Scientists at Cambridge University may have found a way to "print" new eye cells that could be used to restore sight in patients who suffer from certain types of blindness
The researchers were focused on two types of cells, ganglion cells and glial cells, that are found in the light-sensitive layer of tissue at the back of the eye, or the retina
. These are the cells that transmit information from the eye to the brain and they also protect and support neurons. So damage to these cells can cause anything from partial to complete blindness.
Through animal studies, the Cambridge University team found that they were able to "print" new ganglion and glial cells and transplant them into the retina, effectively restoring at least some sight in the affected animals. And even restoring a small amount of sight could have a huge impact on the quality of life of a person who is blind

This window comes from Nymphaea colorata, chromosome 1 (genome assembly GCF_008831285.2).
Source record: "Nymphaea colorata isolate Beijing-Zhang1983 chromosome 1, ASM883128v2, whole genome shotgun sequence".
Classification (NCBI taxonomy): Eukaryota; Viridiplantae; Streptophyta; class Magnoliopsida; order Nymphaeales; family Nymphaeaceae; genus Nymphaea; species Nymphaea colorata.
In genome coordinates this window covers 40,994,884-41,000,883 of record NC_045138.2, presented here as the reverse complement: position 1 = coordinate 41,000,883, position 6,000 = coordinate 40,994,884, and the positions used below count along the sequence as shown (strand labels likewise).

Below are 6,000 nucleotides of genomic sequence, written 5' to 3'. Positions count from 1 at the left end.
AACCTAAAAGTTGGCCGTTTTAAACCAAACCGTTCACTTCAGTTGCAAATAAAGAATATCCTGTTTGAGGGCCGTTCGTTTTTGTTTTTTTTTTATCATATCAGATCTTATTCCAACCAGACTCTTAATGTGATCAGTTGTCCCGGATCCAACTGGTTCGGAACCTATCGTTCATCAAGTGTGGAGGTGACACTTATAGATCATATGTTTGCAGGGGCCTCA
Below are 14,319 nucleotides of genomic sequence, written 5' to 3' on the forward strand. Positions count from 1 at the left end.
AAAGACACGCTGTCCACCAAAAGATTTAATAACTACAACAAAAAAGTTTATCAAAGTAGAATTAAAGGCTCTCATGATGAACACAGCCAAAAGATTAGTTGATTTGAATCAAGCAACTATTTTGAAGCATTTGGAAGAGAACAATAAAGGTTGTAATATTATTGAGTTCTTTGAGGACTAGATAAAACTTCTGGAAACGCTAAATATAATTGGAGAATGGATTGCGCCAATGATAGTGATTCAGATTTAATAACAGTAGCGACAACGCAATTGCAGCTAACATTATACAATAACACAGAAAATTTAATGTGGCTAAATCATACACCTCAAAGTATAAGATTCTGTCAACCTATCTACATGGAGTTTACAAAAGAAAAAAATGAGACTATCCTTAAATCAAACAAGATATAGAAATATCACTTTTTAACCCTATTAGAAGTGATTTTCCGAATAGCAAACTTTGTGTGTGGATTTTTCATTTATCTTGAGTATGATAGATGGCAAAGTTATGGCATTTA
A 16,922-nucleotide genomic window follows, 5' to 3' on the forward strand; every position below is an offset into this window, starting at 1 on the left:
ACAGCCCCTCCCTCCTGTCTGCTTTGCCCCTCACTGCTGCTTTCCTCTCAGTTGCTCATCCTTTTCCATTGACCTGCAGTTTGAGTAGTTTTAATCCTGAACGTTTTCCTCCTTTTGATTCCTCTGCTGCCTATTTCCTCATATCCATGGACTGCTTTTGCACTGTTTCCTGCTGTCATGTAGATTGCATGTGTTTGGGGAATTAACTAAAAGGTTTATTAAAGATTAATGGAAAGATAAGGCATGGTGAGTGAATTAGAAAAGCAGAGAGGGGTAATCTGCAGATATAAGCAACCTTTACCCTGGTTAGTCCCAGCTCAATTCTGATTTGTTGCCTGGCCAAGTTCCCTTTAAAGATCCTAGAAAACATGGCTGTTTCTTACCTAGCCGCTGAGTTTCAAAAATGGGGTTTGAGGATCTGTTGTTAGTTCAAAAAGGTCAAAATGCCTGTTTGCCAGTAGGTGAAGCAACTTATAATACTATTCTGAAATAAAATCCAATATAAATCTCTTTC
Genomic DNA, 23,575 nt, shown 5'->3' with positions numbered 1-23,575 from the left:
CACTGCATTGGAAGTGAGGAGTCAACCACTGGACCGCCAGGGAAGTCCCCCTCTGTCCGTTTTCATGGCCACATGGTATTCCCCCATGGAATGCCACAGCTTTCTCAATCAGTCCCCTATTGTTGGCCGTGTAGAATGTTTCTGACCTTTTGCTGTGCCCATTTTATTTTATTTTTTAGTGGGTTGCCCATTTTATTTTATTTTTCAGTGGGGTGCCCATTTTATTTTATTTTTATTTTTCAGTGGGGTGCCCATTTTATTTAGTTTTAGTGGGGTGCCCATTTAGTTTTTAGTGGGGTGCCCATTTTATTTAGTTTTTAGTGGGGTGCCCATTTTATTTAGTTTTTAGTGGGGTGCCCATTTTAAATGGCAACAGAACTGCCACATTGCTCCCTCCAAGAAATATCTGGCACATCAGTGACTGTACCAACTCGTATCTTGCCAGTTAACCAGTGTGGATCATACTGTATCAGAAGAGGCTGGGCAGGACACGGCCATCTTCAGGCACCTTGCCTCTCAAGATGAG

. It could mean the difference between living on their own and needing constant care.
Lead researchers Keith Martin and Dr. Barbara Lorber from the John van Geest Centre for Brain Repair at the University of Cambridge noted, "our study has shown, for the first time, that cells derived from the mature central nervous system, the eye, can be printed using a piezoelectric inkjet printer. Although our results are preliminary and much more work is still required, the aim is to develop this technology for use in retinal repair in the future."
The study was recently published in the journal Biofabrication.
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